Nevertheless, ocean freight is able to handle much more cargo. Reliability is another influencing factor for freight movement and influences the decision making of the logistics manager. It is imperative for the manager to bear in mind, which is the best mode to get things into the United States transportation system. Green (2011) observes that in spite of the fact that airfreight movement has a shorter historical account in comparison to ocean freight movement, the former has a propensity of being deemed more reliable. This is because, with ocean freights, their planning is not very accurate.

Many times, a significant factor that logistics managers have to deliberate on, prior to entering a new system of transportation for business operations is the level of demand. In essence, logistics simply comprises of undertaking the movement or shipping of goods and products from their point of manufacture to their point of delivery or where they are consumed (Fernie and Sparks, 2009).

As a result, this means that the operations manager of an organization has to ascertain that there is a sufficient amount of demand prior to the decision making of entering a certain system of transportation. This is of importance as the organization is wary of incurring losses in any form. The demand levels are important as rates and charges of transportation being dependent on them and correspond to the level of demand from the consumers (Fernie and Sparks, 2009).

Overcoming Challenges as a Retail Logistics Manager

Logistics manager experience and face several challenges and the aspects discussed below are some of the different ways in which these obstacles can be met. For a logistics manager, it is imperative to make certain that the demands of the customers that come about are complied with, by meeting such demands. The logistics manager can achieve this criterion simply by utilizing the distribution channels and routes of the organization (Fernie and Sparks, 2009).

Constant and widespread increase and decrease in online demand for particular merchandises, and overall, newly released items, can cause the movement of freight in home delivery channels to increase or decrease consistently. A pertinent example of this utilization can be perceived in the manner in which Amazon was able to distribute the newly published book volumes of Harry Porter (Fernie and Sparks, 2009).

This made it possible to distribute these products to tens of thousands consumers immediately after publication. For example, in the United States, the distribution company FedEx made a distribution of a 250,000 copies of the fifth Harry Porter book in the volume series for Amazon on the day of publication. This was accomplished by the firm as it made the most of its channels of one hundred and thirty flights flying overnight and use of twenty thousand home delivery freelancers and FedEx express carriers (Fernie and Sparks, 2009).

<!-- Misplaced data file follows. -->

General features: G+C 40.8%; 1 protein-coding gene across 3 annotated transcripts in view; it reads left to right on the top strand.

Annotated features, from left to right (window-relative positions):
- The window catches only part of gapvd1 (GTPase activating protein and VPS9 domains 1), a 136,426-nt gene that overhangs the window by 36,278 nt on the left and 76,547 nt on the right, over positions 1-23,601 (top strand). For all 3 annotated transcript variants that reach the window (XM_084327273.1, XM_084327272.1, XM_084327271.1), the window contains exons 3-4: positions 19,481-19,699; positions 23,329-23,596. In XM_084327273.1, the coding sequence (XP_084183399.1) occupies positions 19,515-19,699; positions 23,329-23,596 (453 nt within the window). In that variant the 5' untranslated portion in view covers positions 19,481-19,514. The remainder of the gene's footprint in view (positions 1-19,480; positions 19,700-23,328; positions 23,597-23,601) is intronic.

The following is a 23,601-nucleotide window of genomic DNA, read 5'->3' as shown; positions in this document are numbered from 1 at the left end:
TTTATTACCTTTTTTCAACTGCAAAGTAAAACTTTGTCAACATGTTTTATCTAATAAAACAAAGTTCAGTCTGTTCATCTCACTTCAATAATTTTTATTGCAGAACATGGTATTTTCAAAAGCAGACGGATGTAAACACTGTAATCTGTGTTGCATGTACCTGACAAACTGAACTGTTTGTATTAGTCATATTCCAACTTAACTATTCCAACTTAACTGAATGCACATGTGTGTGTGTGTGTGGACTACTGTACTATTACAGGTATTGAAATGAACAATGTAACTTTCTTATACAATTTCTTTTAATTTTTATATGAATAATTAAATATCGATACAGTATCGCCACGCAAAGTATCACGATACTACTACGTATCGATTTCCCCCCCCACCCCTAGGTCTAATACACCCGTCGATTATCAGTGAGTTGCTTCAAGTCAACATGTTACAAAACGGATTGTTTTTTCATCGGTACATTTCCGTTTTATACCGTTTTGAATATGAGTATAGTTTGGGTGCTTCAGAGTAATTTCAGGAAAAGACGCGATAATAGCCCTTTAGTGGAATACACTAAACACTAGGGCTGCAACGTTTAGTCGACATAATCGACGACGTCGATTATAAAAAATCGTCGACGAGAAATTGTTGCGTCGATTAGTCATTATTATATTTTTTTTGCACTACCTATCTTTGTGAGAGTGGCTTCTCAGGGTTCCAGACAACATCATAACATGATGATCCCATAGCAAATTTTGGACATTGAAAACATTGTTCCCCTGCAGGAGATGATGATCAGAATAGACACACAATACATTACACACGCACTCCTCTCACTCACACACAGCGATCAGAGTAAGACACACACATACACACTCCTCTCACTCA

Other challenges that can be experienced by a retail logistics manager is the loss of merchandises, products and goods being returned by the clients, poor delivery scheduling and also problems with time period accessible for warehousing and delivery. One of the main means in which the manager can overcome these issues is employing new and effective technology in logistics. Radio-frequency identification (RFID) is the technological advancement that incorporates the use of wireless electromagnetic fields in the transmission of data with the aim of regularly becoming aware of and pursuing codes placed on items and objects. RFIDs can be used to track the movement of goods being transported to determine their location in real-time. Furthermore, these RFIDs can be used in warehousing as well as tracking the procedure of the manufacture of the items (Vella, 2012).

The major advantage of using this technology is that different from other components such as the barcode scanner, the RFID does not necessitate for the manager to read the information in a tedious manner. Instead, this process is done by making use of radio waves. In so doing, the reader has the advantage of ease readability in addition to the convenience that reading of the information is faster and does not require any contact from the user. Therefore, the logistics manager can read the information regarding a certain product even when it is at a remote location. This technology has come to be cost-effective as it has impelled the idea of receiving distribution notices in real-time. RFID has rendered enhanced efficiency, low cost and ease of operations in locating movement of merchandises for the logistics operation (Vella, 2012).

References

Center for Freight & Infrastructure Research & Education. (2009). Keeping the global supply chain moving.www.youtube.com Retrieved from http://www.youtube.com/watch?v=OVYcxi1rdgE

Christopher, Martin, & Denis R.T. (2001). An Integrated Model for the Design… [END OF PREVIEW]